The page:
What Is a Healthy Forest?

From the Environmental Review Newsletter Volume Two Number Two, February 1995



     The Sierra Nevada and Cascade Mountains divide the United States West Coast into a wet, westside forest system with an annual rainfall of about seventy-five inches; and a drier eastside forest system with an annual average of twenty-five inches of rain. In 1992, most logging on public forests on the westside was stopped by court order to protect the remaining 8,000 northern spotted owls. Logging activity outside the owls' range, in the slower growing, less productive east side and inland forests subsequently increased. The timber industry, denied westside timber, is attempting to increase the rate and amount of timber harvest by proposing massive salvage operations in the "unhealthy" east side forests.

     Parts of the eastside forests are considered unhealthy because of outbreaks of tree killing insects such as spruce bud worm and bark beetles. Historically, low intensity fires would periodically sweep through the eastside forests, reducing fuel build up and populations of pest insects; and encouraging reproduction of dominant tree species like Ponderosa pine. If these forests are now unhealthy, it is because of historic logging and grazing practices coupled with forest fire suppression. As a result of fire suppression, unnatural levels of fuel build up have increased the potential for catastrophic wild fires. The 1994 fire season in eastern Washington was the worst on record for this reason.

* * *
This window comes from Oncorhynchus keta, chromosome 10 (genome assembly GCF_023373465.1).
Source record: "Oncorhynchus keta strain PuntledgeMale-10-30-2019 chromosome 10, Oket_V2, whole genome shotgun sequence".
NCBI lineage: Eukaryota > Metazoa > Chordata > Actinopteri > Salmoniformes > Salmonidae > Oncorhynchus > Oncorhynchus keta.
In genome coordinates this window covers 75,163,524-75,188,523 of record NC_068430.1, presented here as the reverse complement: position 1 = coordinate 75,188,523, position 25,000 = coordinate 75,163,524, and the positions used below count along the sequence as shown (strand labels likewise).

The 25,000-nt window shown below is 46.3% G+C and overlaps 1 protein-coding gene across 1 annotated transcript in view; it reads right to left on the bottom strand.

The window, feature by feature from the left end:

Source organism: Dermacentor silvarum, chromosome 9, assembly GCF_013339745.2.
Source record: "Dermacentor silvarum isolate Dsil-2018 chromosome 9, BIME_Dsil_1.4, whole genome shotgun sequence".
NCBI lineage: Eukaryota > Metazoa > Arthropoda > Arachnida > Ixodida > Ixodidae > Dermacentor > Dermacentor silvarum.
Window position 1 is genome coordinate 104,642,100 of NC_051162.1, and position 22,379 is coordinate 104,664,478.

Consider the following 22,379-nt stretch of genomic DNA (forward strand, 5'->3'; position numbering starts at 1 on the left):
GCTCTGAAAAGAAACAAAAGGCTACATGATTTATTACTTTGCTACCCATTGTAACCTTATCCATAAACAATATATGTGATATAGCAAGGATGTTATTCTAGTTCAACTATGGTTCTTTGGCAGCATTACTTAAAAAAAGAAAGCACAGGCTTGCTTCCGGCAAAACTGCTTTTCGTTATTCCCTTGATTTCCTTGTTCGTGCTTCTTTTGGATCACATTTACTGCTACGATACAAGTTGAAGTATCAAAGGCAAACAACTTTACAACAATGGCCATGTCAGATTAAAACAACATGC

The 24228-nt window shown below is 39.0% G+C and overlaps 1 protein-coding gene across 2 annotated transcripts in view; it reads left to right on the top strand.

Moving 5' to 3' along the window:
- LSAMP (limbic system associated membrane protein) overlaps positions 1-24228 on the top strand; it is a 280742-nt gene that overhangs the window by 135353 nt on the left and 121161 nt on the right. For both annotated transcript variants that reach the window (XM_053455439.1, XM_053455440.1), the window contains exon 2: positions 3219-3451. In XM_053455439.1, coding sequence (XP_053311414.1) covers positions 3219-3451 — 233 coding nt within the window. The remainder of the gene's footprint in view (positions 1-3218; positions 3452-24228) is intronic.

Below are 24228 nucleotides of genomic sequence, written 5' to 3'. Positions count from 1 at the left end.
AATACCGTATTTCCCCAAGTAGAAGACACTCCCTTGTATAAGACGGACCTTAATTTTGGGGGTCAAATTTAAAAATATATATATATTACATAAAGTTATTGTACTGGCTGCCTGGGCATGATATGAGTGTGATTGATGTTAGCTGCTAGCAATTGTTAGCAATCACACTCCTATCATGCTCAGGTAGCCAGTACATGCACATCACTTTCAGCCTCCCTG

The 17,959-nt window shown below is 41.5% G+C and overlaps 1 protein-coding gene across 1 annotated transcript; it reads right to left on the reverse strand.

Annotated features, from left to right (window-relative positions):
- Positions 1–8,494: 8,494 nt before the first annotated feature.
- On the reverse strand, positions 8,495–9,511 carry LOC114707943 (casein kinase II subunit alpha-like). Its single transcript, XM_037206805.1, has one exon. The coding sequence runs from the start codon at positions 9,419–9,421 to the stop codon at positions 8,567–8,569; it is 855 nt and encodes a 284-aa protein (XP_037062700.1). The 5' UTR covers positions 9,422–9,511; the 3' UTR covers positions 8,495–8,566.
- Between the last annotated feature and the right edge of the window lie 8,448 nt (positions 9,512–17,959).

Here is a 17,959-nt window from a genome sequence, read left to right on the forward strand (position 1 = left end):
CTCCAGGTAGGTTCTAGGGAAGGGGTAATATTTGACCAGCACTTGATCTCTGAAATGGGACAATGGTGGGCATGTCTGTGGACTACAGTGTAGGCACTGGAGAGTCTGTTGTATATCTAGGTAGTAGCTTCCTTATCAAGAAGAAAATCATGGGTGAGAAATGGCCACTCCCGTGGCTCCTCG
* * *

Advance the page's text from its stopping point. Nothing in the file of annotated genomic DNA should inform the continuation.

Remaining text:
Environmental watch dog groups suspect that many in industry are using the forest "health crisis" as an excuse to continue unhealthy salvage logging practices, including the continued removal of healthy, high value trees. We spoke with Roy Keene, executive director of the Public Forestry Foundation, about forest health, salvage logging and restoration forestry. Roy Keene founded the Public Forestry Foundation to improve logging and forestry practices in the Pacific Northwest. PFF is a not for profit organization and can be reached at PO Box 371, Eugene, Oregon 97440 Phone: 503-687-1993

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